Democracy on the Move?
This chapter argues that circular migration may contribute to transformation in areas that have so far been rarely touched upon in the debate. Besides the transfer of financial remittances and professional skills, political and (un)democratic attitudes and practices may also be diffused through temporary or circular migration. Based on a survey among 1000 Philippine return migrants from six destinations and qualitative research, this chapter shows that at an individual level, the migration experience may have a positive or negative influence on the democratic attitudes of migrants. This effect might be enforced through circular migration, because it provides the migrant with a regular “reality check” in comparing home and destination country. The findings are discussed with reference to a clearly democratic country (Japan), a clearly authoritarian state (Saudi Arabia) and the “special case” of Hong Kong. For policy makers, the case studies allow to draw a conclusion that opens up new vistas: If circular migrants should contribute to the development in their home countries, it is of utmost importance to provide them with opportunities for organizing and political participation while being abroad.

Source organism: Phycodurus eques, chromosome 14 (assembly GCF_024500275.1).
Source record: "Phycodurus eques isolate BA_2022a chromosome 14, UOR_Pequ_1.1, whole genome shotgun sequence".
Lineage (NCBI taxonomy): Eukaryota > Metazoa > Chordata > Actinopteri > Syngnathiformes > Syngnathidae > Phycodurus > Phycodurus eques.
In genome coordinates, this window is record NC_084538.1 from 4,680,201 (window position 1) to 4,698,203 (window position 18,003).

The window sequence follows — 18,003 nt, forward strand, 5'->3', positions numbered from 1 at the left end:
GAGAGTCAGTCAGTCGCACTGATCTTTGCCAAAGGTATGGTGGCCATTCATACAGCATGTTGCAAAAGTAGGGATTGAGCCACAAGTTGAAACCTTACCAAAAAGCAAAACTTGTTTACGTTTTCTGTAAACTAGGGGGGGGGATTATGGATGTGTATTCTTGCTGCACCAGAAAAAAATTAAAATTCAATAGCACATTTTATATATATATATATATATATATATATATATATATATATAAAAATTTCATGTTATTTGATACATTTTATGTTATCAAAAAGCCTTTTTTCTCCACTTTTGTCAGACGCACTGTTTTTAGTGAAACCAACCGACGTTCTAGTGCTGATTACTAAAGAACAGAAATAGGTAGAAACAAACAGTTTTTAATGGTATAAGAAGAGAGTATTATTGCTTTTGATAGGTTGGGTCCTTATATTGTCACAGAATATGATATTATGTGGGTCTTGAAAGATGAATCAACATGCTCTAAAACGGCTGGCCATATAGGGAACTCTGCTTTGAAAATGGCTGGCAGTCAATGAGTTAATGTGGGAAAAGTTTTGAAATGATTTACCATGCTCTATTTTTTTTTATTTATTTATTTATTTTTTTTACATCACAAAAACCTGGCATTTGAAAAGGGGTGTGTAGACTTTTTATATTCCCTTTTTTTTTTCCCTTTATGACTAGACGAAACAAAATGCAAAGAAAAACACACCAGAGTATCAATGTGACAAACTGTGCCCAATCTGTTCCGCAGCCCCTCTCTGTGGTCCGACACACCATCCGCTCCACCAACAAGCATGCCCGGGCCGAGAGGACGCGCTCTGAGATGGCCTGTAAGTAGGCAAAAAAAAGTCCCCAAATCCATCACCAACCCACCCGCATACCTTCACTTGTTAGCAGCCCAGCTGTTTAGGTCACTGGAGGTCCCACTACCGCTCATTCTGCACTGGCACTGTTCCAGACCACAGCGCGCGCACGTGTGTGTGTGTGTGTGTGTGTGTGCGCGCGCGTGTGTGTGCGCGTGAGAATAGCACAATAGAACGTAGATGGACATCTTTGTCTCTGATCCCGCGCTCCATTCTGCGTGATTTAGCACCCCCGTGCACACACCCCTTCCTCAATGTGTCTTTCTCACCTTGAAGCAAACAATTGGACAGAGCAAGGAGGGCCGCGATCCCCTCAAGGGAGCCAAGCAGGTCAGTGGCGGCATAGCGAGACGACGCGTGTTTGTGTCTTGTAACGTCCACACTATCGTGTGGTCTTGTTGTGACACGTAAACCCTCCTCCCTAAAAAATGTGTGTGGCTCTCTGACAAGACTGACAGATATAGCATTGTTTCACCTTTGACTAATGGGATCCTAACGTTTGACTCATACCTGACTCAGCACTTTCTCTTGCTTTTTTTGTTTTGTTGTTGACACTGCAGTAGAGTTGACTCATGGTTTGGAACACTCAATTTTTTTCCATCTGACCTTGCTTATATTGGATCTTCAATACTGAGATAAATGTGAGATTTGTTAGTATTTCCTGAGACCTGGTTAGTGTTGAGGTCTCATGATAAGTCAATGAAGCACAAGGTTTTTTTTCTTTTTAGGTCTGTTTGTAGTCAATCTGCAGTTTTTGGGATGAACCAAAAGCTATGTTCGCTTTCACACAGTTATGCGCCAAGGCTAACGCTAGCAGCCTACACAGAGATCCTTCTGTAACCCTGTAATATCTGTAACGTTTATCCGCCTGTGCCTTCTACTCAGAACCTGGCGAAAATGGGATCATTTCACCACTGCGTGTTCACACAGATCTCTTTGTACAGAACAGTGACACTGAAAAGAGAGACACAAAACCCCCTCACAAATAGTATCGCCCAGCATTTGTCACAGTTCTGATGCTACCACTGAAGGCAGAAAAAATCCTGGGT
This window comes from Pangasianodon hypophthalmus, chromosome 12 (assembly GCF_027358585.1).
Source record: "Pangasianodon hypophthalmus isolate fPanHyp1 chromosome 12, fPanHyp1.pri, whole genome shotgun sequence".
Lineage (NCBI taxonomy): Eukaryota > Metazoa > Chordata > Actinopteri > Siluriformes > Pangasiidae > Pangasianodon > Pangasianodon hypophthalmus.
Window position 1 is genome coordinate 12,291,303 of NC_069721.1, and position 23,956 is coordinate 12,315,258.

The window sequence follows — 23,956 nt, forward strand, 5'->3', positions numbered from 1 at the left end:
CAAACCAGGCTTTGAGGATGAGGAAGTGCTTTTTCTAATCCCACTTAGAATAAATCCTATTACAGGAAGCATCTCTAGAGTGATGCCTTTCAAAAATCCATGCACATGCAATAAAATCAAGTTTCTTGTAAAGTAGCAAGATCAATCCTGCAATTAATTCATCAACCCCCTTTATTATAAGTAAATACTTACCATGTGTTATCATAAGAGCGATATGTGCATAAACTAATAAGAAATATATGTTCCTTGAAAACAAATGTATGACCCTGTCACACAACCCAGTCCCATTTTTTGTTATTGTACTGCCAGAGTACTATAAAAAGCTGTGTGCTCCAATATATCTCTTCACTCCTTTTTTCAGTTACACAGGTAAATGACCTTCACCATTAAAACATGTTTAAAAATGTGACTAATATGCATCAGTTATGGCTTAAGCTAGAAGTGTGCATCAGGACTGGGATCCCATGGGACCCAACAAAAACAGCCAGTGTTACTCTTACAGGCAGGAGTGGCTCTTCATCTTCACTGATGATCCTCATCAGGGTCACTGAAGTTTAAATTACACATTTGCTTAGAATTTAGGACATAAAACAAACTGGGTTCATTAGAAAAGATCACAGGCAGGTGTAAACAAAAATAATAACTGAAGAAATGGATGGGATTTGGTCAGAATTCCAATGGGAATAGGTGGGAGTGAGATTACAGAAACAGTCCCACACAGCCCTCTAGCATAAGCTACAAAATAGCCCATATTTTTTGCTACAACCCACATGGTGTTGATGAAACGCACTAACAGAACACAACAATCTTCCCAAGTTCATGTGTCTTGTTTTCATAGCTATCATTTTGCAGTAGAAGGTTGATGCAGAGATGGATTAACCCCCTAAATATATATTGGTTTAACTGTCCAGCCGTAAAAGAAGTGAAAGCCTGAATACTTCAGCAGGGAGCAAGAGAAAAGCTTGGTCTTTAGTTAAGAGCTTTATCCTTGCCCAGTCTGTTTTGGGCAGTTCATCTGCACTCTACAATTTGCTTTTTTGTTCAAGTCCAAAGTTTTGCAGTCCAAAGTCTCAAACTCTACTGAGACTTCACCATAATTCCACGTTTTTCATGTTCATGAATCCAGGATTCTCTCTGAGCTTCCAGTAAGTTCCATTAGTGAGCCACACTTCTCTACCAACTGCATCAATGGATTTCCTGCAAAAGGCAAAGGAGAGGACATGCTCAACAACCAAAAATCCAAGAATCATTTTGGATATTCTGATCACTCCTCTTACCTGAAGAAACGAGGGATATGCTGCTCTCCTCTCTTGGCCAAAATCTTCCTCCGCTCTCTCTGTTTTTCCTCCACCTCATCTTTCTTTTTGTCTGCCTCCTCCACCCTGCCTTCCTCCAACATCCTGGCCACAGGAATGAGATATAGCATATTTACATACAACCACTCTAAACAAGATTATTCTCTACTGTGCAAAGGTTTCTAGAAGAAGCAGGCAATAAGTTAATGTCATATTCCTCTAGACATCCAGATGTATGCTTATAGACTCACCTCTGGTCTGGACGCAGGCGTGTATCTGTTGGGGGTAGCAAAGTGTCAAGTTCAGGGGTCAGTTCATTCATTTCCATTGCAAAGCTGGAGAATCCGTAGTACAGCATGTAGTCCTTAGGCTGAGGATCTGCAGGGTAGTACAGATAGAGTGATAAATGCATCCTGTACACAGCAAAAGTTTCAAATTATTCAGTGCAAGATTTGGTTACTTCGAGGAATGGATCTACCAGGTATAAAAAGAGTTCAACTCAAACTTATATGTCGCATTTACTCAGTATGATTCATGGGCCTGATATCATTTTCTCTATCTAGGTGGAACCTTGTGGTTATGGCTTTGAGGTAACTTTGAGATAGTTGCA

KeywordsMigration Democratisation Circular migration Philippines Return migrants Development Hong Kong Saudi Arabia Japan Social movement
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